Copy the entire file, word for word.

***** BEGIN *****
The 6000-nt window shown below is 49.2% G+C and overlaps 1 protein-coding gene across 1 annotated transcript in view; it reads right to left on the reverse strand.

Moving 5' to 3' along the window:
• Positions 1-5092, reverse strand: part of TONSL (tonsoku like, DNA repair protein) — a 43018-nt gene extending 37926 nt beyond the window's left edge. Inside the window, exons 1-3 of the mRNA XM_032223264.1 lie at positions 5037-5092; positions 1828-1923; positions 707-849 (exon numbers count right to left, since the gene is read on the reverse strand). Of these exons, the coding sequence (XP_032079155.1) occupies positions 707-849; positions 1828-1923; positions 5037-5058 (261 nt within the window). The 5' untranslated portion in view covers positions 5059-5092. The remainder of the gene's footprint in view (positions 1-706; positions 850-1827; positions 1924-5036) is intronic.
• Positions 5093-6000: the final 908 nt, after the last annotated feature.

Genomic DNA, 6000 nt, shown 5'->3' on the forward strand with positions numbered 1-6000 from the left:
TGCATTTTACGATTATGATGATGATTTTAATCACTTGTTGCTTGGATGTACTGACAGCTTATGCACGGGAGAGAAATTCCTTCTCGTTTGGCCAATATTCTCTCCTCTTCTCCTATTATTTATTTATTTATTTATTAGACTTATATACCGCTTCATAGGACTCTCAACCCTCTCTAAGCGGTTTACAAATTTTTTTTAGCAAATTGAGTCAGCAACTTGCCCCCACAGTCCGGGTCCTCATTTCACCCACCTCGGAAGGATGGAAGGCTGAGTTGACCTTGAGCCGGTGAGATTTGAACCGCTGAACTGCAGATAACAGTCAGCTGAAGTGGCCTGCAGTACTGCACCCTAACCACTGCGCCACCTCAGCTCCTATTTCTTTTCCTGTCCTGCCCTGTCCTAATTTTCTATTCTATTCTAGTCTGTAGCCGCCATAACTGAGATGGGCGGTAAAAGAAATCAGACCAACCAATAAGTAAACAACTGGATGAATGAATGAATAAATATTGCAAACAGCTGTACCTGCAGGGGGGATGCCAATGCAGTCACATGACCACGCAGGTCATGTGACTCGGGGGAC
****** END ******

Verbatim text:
The 6000-nt window shown below is 49.2% G+C and overlaps 1 protein-coding gene across 1 annotated transcript in view; it reads right to left on the reverse strand.

Moving 5' to 3' along the window:
• Positions 1-5092, reverse strand: part of TONSL (tonsoku like, DNA repair protein) — a 43018-nt gene extending 37926 nt beyond the window's left edge. Inside the window, exons 1-3 of the mRNA XM_032223264.1 lie at positions 5037-5092; positions 1828-1923; positions 707-849 (exon numbers count right to left, since the gene is read on the reverse strand). Of these exons, the coding sequence (XP_032079155.1) occupies positions 707-849; positions 1828-1923; positions 5037-5058 (261 nt within the window). The 5' untranslated portion in view covers positions 5059-5092. The remainder of the gene's footprint in view (positions 1-706; positions 850-1827; positions 1924-5036) is intronic.
• Positions 5093-6000: the final 908 nt, after the last annotated feature.

Genomic DNA, 6000 nt, shown 5'->3' on the forward strand with positions numbered 1-6000 from the left:
TGCATTTTACGATTATGATGATGATTTTAATCACTTGTTGCTTGGATGTACTGACAGCTTATGCACGGGAGAGAAATTCCTTCTCGTTTGGCCAATATTCTCTCCTCTTCTCCTATTATTTATTTATTTATTTATTAGACTTATATACCGCTTCATAGGACTCTCAACCCTCTCTAAGCGGTTTACAAATTTTTTTTAGCAAATTGAGTCAGCAACTTGCCCCCACAGTCCGGGTCCTCATTTCACCCACCTCGGAAGGATGGAAGGCTGAGTTGACCTTGAGCCGGTGAGATTTGAACCGCTGAACTGCAGATAACAGTCAGCTGAAGTGGCCTGCAGTACTGCACCCTAACCACTGCGCCACCTCAGCTCCTATTTCTTTTCCTGTCCTGCCCTGTCCTAATTTTCTATTCTATTCTAGTCTGTAGCCGCCATAACTGAGATGGGCGGTAAAAGAAATCAGACCAACCAATAAGTAAACAACTGGATGAATGAATGAATAAATATTGCAAACAGCTGTACCTGCAGGGGGGATGCCAATGCAGTCACATGACCACGCAGGTCATGTGACTCGGGGGAC